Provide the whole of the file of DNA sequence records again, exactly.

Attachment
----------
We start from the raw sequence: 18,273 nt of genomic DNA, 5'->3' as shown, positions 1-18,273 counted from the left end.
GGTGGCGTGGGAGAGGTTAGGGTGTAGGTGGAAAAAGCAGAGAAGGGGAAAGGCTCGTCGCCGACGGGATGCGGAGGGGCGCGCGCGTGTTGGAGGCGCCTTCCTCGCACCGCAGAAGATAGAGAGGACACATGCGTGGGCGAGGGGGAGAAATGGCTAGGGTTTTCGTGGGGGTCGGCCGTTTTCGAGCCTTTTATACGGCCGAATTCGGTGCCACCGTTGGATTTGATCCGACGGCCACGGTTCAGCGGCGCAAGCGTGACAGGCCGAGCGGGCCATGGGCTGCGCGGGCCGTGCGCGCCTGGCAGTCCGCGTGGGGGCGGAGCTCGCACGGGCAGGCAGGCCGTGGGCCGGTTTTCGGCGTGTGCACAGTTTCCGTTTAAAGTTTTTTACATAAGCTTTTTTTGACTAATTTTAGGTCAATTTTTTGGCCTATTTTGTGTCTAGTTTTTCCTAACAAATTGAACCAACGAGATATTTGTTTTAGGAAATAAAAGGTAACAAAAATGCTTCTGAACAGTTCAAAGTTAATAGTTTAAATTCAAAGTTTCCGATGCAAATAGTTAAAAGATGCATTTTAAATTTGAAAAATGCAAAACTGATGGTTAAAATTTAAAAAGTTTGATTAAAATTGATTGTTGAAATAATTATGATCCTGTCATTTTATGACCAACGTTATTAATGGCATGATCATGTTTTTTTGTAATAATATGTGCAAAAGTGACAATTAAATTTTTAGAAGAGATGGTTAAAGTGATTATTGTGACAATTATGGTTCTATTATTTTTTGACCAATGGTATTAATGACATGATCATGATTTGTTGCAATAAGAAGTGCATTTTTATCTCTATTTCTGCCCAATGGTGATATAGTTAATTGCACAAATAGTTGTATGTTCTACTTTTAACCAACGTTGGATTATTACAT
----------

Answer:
We start from the raw sequence: 18,273 nt of genomic DNA, 5'->3' as shown, positions 1-18,273 counted from the left end.
GGTGGCGTGGGAGAGGTTAGGGTGTAGGTGGAAAAAGCAGAGAAGGGGAAAGGCTCGTCGCCGACGGGATGCGGAGGGGCGCGCGCGTGTTGGAGGCGCCTTCCTCGCACCGCAGAAGATAGAGAGGACACATGCGTGGGCGAGGGGGAGAAATGGCTAGGGTTTTCGTGGGGGTCGGCCGTTTTCGAGCCTTTTATACGGCCGAATTCGGTGCCACCGTTGGATTTGATCCGACGGCCACGGTTCAGCGGCGCAAGCGTGACAGGCCGAGCGGGCCATGGGCTGCGCGGGCCGTGCGCGCCTGGCAGTCCGCGTGGGGGCGGAGCTCGCACGGGCAGGCAGGCCGTGGGCCGGTTTTCGGCGTGTGCACAGTTTCCGTTTAAAGTTTTTTACATAAGCTTTTTTTGACTAATTTTAGGTCAATTTTTTGGCCTATTTTGTGTCTAGTTTTTCCTAACAAATTGAACCAACGAGATATTTGTTTTAGGAAATAAAAGGTAACAAAAATGCTTCTGAACAGTTCAAAGTTAATAGTTTAAATTCAAAGTTTCCGATGCAAATAGTTAAAAGATGCATTTTAAATTTGAAAAATGCAAAACTGATGGTTAAAATTTAAAAAGTTTGATTAAAATTGATTGTTGAAATAATTATGATCCTGTCATTTTATGACCAACGTTATTAATGGCATGATCATGTTTTTTTGTAATAATATGTGCAAAAGTGACAATTAAATTTTTAGAAGAGATGGTTAAAGTGATTATTGTGACAATTATGGTTCTATTATTTTTTGACCAATGGTATTAATGACATGATCATGATTTGTTGCAATAAGAAGTGCATTTTTATCTCTATTTCTGCCCAATGGTGATATAGTTAATTGCACAAATAGTTGTATGTTCTACTTTTAACCAACGTTGGATTATTACAT